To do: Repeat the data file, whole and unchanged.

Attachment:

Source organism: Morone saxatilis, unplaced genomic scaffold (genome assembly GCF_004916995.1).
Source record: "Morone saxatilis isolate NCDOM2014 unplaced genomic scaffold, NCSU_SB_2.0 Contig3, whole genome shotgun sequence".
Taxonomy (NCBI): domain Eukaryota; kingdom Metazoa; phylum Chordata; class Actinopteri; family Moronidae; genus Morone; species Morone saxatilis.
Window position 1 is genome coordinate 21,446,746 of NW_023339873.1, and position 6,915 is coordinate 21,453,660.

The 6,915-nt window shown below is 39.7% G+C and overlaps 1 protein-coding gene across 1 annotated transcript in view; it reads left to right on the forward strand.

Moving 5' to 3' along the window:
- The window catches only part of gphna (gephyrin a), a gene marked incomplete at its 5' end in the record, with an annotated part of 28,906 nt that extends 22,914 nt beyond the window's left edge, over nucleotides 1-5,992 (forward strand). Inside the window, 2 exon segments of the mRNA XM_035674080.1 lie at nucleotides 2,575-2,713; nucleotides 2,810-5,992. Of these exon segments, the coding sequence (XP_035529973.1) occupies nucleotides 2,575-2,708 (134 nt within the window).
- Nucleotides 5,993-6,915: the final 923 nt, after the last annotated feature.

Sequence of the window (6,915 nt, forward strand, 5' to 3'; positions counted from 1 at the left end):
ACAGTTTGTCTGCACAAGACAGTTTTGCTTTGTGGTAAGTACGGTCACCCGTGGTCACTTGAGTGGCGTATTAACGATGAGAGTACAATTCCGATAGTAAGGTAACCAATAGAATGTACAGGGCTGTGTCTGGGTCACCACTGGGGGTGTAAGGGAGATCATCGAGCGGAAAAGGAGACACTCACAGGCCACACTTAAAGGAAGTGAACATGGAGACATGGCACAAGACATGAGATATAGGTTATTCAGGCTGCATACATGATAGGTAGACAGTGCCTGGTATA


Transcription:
Source organism: Morone saxatilis, unplaced genomic scaffold (genome assembly GCF_004916995.1).
Source record: "Morone saxatilis isolate NCDOM2014 unplaced genomic scaffold, NCSU_SB_2.0 Contig3, whole genome shotgun sequence".
Taxonomy (NCBI): domain Eukaryota; kingdom Metazoa; phylum Chordata; class Actinopteri; family Moronidae; genus Morone; species Morone saxatilis.
Window position 1 is genome coordinate 21,446,746 of NW_023339873.1, and position 6,915 is coordinate 21,453,660.

The 6,915-nt window shown below is 39.7% G+C and overlaps 1 protein-coding gene across 1 annotated transcript in view; it reads left to right on the forward strand.

Moving 5' to 3' along the window:
- The window catches only part of gphna (gephyrin a), a gene marked incomplete at its 5' end in the record, with an annotated part of 28,906 nt that extends 22,914 nt beyond the window's left edge, over nucleotides 1-5,992 (forward strand). Inside the window, 2 exon segments of the mRNA XM_035674080.1 lie at nucleotides 2,575-2,713; nucleotides 2,810-5,992. Of these exon segments, the coding sequence (XP_035529973.1) occupies nucleotides 2,575-2,708 (134 nt within the window).
- Nucleotides 5,993-6,915: the final 923 nt, after the last annotated feature.

Sequence of the window (6,915 nt, forward strand, 5' to 3'; positions counted from 1 at the left end):
ACAGTTTGTCTGCACAAGACAGTTTTGCTTTGTGGTAAGTACGGTCACCCGTGGTCACTTGAGTGGCGTATTAACGATGAGAGTACAATTCCGATAGTAAGGTAACCAATAGAATGTACAGGGCTGTGTCTGGGTCACCACTGGGGGTGTAAGGGAGATCATCGAGCGGAAAAGGAGACACTCACAGGCCACACTTAAAGGAAGTGAACATGGAGACATGGCACAAGACATGAGATATAGGTTATTCAGGCTGCATACATGATAGGTAGACAGTGCCTGGTATA